Friday, April 20, 2012

DPW Interviews: Elena Katsyura

From Elena Katsyura's DPW Gallery page:
She was born in Russia and received her Master's degree in Art in her native city of Chelyabinsk. Her artistic creed is a combination of the traditions of Russian realistic art and French impressionism. Her paintings have been shown at exhibitions in Russia and in California and she currently resides in Georgia, U.S.A., with her husband and daughter.
Tell us a bit about how you first started painting.

In my childhood, I was very interested in everything that had to do with art. I had many collections of postcards with drawings that I found pretty or unique, and I still keep those postcards. I was always into art books and could look at one painting for hours. Later, in elementary school, I enrolled into the Children’s Art Studio in Chelyabinsk, Russia. I loved the place, I loved to draw and paint. I felt that I truly belonged with art.

That was my true start in painting that kept me going my whole life.

Peach and Black Grapes
(click here to see original image)

In my middle school years, I attended a more serious art school for children my age. I learned to paint better there, and decided I would move onto Art College. There, I fell in love with both watercolor and oil painting, but later picked just oil and I have been painting with it ever since.

Did you have any stops and starts in your painting career?

Well,  when I gave birth to my daughter in 1999, I had a minor pause in my artwork, but resumed shortly after my daughter began growing up. I find that I cannot live too long without my paintbrush, and that it is hard to take a long break from my artwork. Since my daughter is 13 now, I am painting regularly and find no need to stop my art.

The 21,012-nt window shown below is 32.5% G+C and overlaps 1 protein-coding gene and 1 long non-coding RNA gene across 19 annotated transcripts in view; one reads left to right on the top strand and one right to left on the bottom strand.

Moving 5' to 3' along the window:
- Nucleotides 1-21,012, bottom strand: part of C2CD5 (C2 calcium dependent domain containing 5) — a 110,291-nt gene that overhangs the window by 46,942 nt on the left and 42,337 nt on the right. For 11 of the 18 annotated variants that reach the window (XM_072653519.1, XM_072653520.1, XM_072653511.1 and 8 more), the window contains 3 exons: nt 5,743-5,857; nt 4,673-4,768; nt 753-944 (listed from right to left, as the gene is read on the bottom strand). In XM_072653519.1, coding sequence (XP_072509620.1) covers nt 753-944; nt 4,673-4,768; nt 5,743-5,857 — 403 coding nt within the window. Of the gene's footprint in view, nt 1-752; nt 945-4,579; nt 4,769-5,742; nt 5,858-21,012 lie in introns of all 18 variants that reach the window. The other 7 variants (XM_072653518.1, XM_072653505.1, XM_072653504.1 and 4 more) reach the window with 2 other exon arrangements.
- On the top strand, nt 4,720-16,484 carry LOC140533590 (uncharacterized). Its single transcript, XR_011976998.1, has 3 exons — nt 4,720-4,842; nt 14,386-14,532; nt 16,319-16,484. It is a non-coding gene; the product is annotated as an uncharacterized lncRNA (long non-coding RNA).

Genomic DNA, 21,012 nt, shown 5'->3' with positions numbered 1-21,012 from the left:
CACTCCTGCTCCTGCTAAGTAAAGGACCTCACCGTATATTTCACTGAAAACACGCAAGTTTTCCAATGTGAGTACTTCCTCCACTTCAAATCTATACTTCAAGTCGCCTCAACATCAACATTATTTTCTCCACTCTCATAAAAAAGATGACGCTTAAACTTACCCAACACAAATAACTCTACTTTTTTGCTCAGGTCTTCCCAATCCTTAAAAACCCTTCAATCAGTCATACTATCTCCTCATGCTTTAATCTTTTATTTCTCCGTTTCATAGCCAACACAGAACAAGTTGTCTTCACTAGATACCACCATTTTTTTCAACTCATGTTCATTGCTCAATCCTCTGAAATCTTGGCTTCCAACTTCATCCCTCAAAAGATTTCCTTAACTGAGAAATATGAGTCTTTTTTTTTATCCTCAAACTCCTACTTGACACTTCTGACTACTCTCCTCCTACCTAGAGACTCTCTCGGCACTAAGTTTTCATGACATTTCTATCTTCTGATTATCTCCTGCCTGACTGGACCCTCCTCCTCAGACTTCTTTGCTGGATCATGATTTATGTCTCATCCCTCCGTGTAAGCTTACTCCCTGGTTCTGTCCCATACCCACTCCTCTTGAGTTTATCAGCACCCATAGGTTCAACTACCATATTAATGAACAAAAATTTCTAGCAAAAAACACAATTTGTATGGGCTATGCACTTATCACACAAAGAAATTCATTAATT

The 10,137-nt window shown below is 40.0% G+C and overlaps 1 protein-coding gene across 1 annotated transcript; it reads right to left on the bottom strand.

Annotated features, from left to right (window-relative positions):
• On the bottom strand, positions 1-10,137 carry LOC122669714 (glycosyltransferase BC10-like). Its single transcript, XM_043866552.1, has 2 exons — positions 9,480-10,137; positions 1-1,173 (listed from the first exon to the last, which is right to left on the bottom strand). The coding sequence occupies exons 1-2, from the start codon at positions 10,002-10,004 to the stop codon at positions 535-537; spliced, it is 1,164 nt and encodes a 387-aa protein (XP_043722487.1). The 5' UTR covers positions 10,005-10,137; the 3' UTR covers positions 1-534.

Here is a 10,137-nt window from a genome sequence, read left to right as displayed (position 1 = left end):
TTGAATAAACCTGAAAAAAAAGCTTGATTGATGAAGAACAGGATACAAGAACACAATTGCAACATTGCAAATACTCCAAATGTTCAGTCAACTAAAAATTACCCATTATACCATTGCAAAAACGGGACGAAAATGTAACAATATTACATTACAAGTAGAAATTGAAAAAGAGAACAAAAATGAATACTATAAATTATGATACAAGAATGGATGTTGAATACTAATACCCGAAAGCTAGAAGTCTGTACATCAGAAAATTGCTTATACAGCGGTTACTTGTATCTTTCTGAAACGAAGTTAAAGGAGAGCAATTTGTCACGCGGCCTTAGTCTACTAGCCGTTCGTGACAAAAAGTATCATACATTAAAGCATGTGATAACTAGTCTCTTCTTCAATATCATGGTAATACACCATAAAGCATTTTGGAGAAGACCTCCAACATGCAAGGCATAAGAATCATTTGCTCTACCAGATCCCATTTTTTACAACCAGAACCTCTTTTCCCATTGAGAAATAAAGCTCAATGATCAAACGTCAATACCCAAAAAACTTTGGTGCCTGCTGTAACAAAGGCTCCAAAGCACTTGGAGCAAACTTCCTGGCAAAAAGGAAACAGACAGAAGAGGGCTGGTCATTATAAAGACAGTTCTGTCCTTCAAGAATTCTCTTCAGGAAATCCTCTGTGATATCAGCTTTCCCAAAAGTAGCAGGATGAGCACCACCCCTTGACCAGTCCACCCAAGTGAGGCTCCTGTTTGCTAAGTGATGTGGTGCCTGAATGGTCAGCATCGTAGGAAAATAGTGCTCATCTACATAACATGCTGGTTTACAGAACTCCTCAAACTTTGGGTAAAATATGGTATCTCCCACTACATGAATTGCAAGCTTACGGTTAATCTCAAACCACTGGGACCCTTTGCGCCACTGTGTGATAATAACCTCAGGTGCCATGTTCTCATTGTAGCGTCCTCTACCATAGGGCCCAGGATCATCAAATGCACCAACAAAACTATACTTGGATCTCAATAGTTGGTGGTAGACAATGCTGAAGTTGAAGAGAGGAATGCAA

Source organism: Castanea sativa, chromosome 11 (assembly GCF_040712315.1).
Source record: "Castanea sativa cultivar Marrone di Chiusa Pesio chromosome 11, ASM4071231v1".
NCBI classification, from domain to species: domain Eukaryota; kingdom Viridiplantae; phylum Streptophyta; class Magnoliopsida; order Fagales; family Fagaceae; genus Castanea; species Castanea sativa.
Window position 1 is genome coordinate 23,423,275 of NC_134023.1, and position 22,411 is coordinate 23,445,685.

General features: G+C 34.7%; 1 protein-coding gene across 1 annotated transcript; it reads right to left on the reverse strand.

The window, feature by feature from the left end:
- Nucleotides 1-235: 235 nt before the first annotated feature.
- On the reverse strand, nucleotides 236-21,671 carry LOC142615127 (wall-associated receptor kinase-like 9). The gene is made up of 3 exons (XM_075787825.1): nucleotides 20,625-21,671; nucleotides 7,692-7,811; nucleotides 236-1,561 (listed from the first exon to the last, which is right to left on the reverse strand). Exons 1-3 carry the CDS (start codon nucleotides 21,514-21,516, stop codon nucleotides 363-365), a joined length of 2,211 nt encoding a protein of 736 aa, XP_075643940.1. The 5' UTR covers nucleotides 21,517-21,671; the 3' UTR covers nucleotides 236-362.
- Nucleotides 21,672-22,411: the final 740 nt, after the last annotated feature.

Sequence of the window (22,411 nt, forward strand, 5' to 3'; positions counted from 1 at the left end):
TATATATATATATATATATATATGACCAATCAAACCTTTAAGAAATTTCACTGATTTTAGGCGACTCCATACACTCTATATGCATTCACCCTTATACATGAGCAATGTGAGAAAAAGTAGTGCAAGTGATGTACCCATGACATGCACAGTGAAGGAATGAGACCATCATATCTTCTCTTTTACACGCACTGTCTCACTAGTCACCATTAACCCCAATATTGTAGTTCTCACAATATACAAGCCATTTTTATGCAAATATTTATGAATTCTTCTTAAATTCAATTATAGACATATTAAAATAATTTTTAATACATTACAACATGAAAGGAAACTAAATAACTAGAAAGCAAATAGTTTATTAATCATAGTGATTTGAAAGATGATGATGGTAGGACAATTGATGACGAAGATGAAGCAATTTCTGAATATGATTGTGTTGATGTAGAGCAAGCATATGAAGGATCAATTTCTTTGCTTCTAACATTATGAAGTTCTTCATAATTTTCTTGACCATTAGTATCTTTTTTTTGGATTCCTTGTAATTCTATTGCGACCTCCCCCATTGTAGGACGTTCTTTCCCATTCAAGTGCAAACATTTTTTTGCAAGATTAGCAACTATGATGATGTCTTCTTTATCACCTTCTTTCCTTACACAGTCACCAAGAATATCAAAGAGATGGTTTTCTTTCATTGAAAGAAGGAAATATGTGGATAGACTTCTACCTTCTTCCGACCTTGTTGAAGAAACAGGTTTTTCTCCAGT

What mediums and genres have you experimented with? Which ones have "stuck" and which ones have fallen away? Which ones are you looking forward to exploring?

I am not really an experimenting person. I tried some acrylic, some watercolor, but I stick with oil. I find it the best medium for me, and currently in Daily Paintworks, I paint only in oil.

Maybe when some time has passed and I become even more experienced with my art, I will take a break from oil and pick up watercolor once more.

Black Coffee
(click here to see original image)

You capture such fine details in so many of your paintings. Have you gotten "faster" at painting accurately over the years?

I find that now that I am painting at least one painting every day, I am getting better, and know what techniques to use and when. I try to remember my previous painting each day and keep mental notes about certain colors to use this time, what brush to use for specific details, and so on.

I remember that one day I thought about what certain type of color to use on a detail in my painting. Then I referred to one of my other paintings, and found out which color I had to use. Referring to my previous paintings helps me a lot in my new paintings, because I learn from my mistakes.

What does procrastination look like for you? What techniques work to ensure that you make time for your art?

I don’t remember a time when I had a problem with procrastination. But then again, I have never painted daily, and always tried to schedule when I would work on a painting.

A couple of years ago, I worked on maybe two paintings a month, because my daughter was still pretty young and dependent on me. Whenever I would try to get some painting done, she would interrupt me and I was once again back where I started on my work. Nowhere.

Now that my daughter is pretty much grown-up and can find activities to do without my help, I paint daily. It also helps that she is in school from 8:30 until 3:30, so I have plenty of time to paint.